What's Mehria Listening To?
by Mirabai Jyothi Kukathas
Mehria, what song do you currently have on repeat?
Two songs I have on repeat are Tayf (“Ghost”) and Maghawir (“Commandos”) by Mashrou’ Leila from their album Ibn El Leil (“Son of the Night”).
What is these songs about? How do they make you feel?
Maghawir (“Commandos”) is a response to two nightclub shootings in Beirut which took place within a week of each other, where two young victims were out celebrating their birthdays. The song confronts toxic masculinity and the lack of gun control in Lebanon. Tayf (Ghost) is about a brutal police raid on a popular gay club in Beirut, where its patrons were arrested and harassed. These songs confront trauma and hurt, corruption and violence, and at the same time play homage to the resistance within their communities will to persist and their fight for a world beyond pain. These songs are poems to those that dare to live and love despite oppression, and they humble me. They unsettle me and they incite a fire in me that connect my own identity and the struggles of queer, trans, intersex, and gender non-conforming folks in the west to transnational struggles against violence. Queer Muslims especially are incessantly and unceasingly expected to answer for the actions of strangers and systems that play equal part in oppressing them and then placing the blame on them as being their own oppressors. The band confronts realities that queer Muslims exist in a space that doesn’t allow for mourning, for when they are murdered and abused they are also named the murderers and abusers. Queer Muslims are also forced to be all-knowing and all-representing figures for their religion and country of origin. These multifaceted identities are oversimplified, treated as singular and stable while in reality the complexity and diversity of the Muslim world transcends singular representation. These traumas and struggles to heal from them within Mashrou’ Leila’s songs therefore resonate with many non-western and non-white queer, trans, gender nonconforming folks who exist at the intersections of oppression. Mashrou’ Leila’s music is representative of what it means to speak your truths, to advocate for your community and celebrate each other despite state violence.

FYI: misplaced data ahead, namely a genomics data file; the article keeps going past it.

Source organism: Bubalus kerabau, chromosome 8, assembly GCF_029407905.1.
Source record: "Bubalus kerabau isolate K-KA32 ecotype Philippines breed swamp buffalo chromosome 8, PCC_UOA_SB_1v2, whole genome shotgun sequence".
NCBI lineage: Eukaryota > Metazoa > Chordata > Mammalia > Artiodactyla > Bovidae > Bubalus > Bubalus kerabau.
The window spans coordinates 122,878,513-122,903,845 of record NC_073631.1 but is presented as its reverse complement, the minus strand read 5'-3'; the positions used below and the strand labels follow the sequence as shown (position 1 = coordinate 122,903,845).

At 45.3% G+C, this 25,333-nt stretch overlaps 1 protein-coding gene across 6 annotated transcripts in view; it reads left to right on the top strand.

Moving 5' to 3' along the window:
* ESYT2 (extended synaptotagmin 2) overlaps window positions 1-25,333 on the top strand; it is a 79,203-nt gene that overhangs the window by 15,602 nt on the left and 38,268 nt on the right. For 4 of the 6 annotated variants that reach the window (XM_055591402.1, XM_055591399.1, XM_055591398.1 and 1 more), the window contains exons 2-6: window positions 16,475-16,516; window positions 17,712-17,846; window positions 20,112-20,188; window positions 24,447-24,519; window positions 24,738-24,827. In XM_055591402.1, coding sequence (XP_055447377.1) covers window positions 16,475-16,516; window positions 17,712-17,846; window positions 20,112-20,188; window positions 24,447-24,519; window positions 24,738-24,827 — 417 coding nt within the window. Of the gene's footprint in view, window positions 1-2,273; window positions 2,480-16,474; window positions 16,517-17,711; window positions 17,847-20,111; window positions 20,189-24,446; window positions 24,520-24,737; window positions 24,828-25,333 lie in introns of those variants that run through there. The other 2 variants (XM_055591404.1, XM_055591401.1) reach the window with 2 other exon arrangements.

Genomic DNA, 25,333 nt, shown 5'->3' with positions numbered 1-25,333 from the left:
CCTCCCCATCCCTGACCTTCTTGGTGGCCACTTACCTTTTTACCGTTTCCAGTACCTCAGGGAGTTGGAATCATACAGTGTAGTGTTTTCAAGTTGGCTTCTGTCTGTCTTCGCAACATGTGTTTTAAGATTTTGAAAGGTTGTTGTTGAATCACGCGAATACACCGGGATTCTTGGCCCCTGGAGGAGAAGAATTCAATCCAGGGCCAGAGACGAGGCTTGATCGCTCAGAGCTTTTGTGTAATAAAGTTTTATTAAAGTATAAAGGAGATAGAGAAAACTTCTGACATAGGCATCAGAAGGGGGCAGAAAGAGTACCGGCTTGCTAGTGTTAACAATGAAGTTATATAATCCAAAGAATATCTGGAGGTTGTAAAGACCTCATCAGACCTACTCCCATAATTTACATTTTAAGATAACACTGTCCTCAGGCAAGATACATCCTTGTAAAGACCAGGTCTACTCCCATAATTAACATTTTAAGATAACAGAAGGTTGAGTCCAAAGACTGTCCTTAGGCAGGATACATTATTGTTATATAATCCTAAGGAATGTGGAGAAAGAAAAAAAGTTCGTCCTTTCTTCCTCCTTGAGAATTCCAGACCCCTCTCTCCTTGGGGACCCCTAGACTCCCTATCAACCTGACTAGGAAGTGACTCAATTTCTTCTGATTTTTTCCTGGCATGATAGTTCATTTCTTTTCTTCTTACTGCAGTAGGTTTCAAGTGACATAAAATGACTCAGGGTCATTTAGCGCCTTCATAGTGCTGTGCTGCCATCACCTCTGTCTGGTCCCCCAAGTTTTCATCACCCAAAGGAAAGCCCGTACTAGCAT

How did you hear about this song?
I heard about the band Mashrou’ Leila and then this song through a playlist shared by one of my favorite poets, Alok Vaid-Menon. They are a trans-feminine and gender non-conforming Indian American performance artist who within an entire repertoire of publicly published pieces, which often assume the form of diary entries and visual selfie-poems, delve deeply into themes of diaspora, trauma, loneliness, race, gender, and street harassment; they also provide intimate renditions of their own non-linear healing processes and survival against violences enacted by white supremacy, gender binarism, and transmisogyny. I urge everyone to support their work through whatever means possible, they put so much love into this world!
What album or artist would you recommend everyone to try listening to?
Ruby Ibarra’s album Circa91. Ruby Ibarra is a brown Filipina poet and rapper, an absolute powerhouse that raps in both English, Tagalog, and the Tacloban dialect of Waray.